God wants cheerful givers! A look at Exodus 25:1-27:19


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Parashah: “T'rumah” (offering) EXODUS 25:1-27:19

In this Bible study, we see that a request is made for a “free-will offering” so that the Tabernacle can be built and the articles of furnishings for the same. As we remember, when the Israelites left Egypt, they left with quite a treasure which the Egyptians gave them so that they would leave. We could consider this, “back pay” for all the work they had done for four hundred years.

Egypt had quite a wealth in gold, silver, gems, fine fabrics, etc., and now, Egypt remained poor and in ruins while “B'nei Yisrael” left with the “spoils of war” a war which YHVH fought against the gods of Egypt, and won. So, in a battle, the spoils of war belong to the victor. So, while the Israelites were protected, God fought against the demonic entities, in the guise of the “gods of Egypt” Pharaoh included. So, rightly, the riches and spoils of Egypt belong to YHVH, being carried by HIS people.

So, where in the desert are the people going to spend it all? they are just carrying it around, a lot of extra weight and burden, might as well put it to good use. The plan is to build a place where YHVH can come down and live with his chosen people. It isn't that YHVH can only live in one place, He is eternal, everywhere, yet He will “rest” with His people, minister to His people right there, visible by a cloud by day and fire by night. The “invisible God” will be “visible” in those two ways.

In “Yitro” The Torah was given to Israel, and the marriage “Ketubah”(marriage contract) was given in the form of the Ten Commandments, written in stone, In “Mishpatim” “justice” was given, and some more commandments (51) explained by YHVH through Moses, and now, YHVH is saying “Take ME into your life, make ME a place to dwell among you”

Yet first, the people have to gather the materials to make HIM a “Mikdash” (Sanctuary) yet more on this word later. The materials would be “freely given” The Word says; “Take for me an offering” (Terumah) yet at the end of the verse, the word is “Terumati” (my offering). Question, is it Israel’s offering, or God’s offering? It is BOTH. Israel gave and God made sure it was enough, and it was “more than enough”.

Remember in the New Covenant when the boy offered 5 loaves of bread and 2 fish? “He gave” and then, Yeshua multiplied the offering, “HE gave BACK”. In the days of Elisha, the widow gave a bit of wheat and oil to make some bread for the prophet, and then, GOD through Elisha gave back! Many pots of olive oil were left over, enough to sell and pay off the widow’s debt. Whatever we have to offer, Adonai will bless and double it in only a way that HE will be glorified.

We look at 25:8, “.and let them make me a sanctuary, that I may dwell among them…” Thus said Adonai speaking to Moses. The word “to dwell among” is “Shakhn’ti” and it not only means “to dwell among” it also means “to dwell inside” and that is the way it is today, the “Ruach Elohim” the “Spirit of God" dwells “inside” of every born-again believer. God is our “neighbor”. The word “neighbor” in Hebrew is the word; “Shakhein” can see Also, the word “Mishkan” (tabernacle) and the word “Shekinah” (the Shekinah glory)contain some of those same letters. So, there is a relationship between, the words: "Tabernacle', dwell among, dwell inside, and neighbor. Today we know it as the Spirit of God, who dwells inside every believer. So, YHVH is our “neighbor” who dwells inside of us 24-7.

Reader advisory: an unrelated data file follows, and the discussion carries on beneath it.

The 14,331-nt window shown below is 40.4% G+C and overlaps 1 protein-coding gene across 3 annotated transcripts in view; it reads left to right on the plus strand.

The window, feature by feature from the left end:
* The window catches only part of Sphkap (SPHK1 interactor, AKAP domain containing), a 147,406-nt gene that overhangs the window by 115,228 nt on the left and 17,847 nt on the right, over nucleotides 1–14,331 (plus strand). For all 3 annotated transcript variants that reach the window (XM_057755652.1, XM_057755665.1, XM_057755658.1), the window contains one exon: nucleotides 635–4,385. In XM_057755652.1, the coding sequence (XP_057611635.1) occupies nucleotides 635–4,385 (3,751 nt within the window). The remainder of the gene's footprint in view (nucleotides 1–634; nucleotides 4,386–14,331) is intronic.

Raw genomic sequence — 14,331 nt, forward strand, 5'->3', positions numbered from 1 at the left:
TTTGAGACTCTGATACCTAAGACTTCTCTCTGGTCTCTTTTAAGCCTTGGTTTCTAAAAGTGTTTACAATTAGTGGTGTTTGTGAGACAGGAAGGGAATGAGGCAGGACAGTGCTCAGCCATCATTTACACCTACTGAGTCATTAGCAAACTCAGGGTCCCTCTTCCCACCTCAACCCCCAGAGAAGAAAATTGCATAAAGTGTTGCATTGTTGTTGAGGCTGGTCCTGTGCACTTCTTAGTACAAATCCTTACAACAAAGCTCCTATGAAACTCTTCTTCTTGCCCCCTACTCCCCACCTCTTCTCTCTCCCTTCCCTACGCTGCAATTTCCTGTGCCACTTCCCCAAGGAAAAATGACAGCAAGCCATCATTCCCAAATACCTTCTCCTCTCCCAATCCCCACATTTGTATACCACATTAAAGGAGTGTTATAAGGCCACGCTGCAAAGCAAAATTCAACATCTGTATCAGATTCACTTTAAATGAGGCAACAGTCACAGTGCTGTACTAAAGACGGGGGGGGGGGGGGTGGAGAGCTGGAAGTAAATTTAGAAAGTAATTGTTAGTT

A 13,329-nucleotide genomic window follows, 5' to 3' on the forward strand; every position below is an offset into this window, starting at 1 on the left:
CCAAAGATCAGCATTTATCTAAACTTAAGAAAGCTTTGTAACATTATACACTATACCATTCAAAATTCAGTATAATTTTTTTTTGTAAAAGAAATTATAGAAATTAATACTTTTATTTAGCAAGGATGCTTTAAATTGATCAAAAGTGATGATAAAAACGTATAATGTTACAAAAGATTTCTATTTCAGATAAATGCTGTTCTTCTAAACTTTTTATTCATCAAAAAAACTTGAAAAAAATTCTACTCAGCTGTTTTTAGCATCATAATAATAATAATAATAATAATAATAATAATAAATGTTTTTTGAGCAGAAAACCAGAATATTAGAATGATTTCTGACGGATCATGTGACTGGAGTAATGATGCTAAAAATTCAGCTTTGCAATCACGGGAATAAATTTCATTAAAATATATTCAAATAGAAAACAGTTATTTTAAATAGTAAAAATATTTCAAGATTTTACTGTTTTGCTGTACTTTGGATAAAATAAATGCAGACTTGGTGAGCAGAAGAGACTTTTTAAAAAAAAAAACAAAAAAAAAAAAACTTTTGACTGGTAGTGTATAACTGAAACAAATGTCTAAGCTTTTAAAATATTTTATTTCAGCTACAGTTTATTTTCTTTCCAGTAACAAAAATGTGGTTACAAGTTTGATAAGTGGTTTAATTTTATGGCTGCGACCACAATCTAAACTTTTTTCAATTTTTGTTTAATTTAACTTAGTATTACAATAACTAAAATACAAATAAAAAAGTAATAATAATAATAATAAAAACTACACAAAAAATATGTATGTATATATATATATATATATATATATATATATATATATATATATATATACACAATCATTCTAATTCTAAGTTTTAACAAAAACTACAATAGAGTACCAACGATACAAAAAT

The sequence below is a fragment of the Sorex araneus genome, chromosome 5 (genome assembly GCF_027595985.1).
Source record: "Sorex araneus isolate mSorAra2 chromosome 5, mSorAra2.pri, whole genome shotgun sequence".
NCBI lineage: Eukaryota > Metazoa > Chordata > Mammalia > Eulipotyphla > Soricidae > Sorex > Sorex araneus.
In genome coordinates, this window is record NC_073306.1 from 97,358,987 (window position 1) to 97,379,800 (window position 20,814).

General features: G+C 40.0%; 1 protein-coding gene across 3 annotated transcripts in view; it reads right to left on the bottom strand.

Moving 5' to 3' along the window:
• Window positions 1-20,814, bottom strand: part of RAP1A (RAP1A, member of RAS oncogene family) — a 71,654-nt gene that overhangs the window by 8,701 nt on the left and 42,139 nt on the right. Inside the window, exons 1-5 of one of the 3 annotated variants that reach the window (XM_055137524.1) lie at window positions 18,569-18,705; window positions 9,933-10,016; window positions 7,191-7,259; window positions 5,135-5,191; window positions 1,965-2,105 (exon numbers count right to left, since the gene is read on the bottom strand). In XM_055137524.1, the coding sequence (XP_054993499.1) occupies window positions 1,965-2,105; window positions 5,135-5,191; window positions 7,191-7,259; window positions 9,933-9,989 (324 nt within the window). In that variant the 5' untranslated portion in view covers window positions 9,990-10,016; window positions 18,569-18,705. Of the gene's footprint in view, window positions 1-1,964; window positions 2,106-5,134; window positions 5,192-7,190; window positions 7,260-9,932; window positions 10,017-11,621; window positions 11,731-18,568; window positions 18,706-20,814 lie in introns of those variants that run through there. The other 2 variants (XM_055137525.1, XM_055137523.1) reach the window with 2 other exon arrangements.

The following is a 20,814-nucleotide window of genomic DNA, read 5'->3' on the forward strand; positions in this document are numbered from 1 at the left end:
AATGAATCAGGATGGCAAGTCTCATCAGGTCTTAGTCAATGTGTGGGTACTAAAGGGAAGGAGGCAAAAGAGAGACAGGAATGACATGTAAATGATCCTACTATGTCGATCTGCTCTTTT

Another word “Tabernacle” is “sanctuary” (Mikdash) Something interesting about this word is that in Hebrew, the word has 5 consonants; “m” “k” “d” and “sh” (mem, qof, dalet, sheen) being the Hebrew letters. The letter “k” or “Qof” symbolizes “holiness” it is right in the middle of the word. Without the “Qof,” we would have the other 3 letters and if one puts the “Sheen” (sh) first, the word would be “Sh +m+d” (Shemed) which means “vanity”. What is the symbolism here? A sanctuary without holiness would be a vanity place. Without holiness, what else is there besides vanity?

Something else is here. The words "Mikdash" (Sanctuary) and "Mishkan (Tabernacle) are both used. We could say that the "Tabernacle" is the entire structure, just like a church building or a synagogue are the main structures. Inside the church or synagogue, there is the "Holy Place" or "sanctuary" where the worship service takes place.

The building project was, one could say, financed by Egypt. For 4 hundred years, Israel worked for a hard taskmaster, “Pharaoh and Company” building edifices dedicated to false gods, now, Israel has a new master, The Creator of the Universe, the Maker of Man, the future “Yeshua Ha Mashiach” A place will be built for HIM to minister to his people, and every piece of furniture will reflect who HE IS.

There are 13 general items for the building project; 1. Gold, 2. Silver, 3. Brass, 4. Blue, purple, and scarlet fabric, 5. Fine linen, 6. Goat’s hair, 7. Ram’s skins, 8. Sealskins, 9. Acacia-wood, 10. Oil, 11. Spices, 12. Onyx stones, 13. Other gemstones. The number “13” in Gematria is the sum of the letters in the word “Echad” which means “ONE in unity”. With those materials, the Mishkan/Mikdash was built, so that Adonai could be ONE with HIS PEOPLE, which now includes all believers. We are all ONE with Messiah Yeshua.

Gold, silver, precious stones, fabric, and wood. Now there is a question, where did the wood come from? Are there any Shitim and Acacia trees in the desert? If one looks at the desert of Saudi Arabia today, even through “Google Maps” or “Google Earth” one can see almost no trees, just bare mountains. But we are talking about a desert almost 4000 years ago, it was probably very different, it had to be, remember that the Israelites brought with them cattle and sheep, what are they going to eat? Sand? No, there had to have been vegetation, trees. They could have cut the trees down in the desert and fashioned them into boards for the “Mishkan” (tabernacle) or they might have brought them out of Egypt, already cut and fashioned, perhaps some of the Egyptian lumber yards just gave them all that, since not all of the Egyptians were rich in gold and silver (just an idea)

This is a “free-will offering” Moshe states, “of every man whose heart maketh him willing”. So it was not forced, it was “of free will”. We know that the people gladly gave, so much that later on, Moshe has to say, “Stop giving already, we have enough”. Can you imagine a pastor or rabbi from a church or synagogue that would say to his congregation, “OK brothers and sisters, we have enough money for all of our needs, you can stop giving?” I don't think that will ever happen, when one gives of his or her time, talent, and treasure, God gives back many times over. Money is like a conduit, it should flow like water through a pipe, to be spread out, not “backlogged”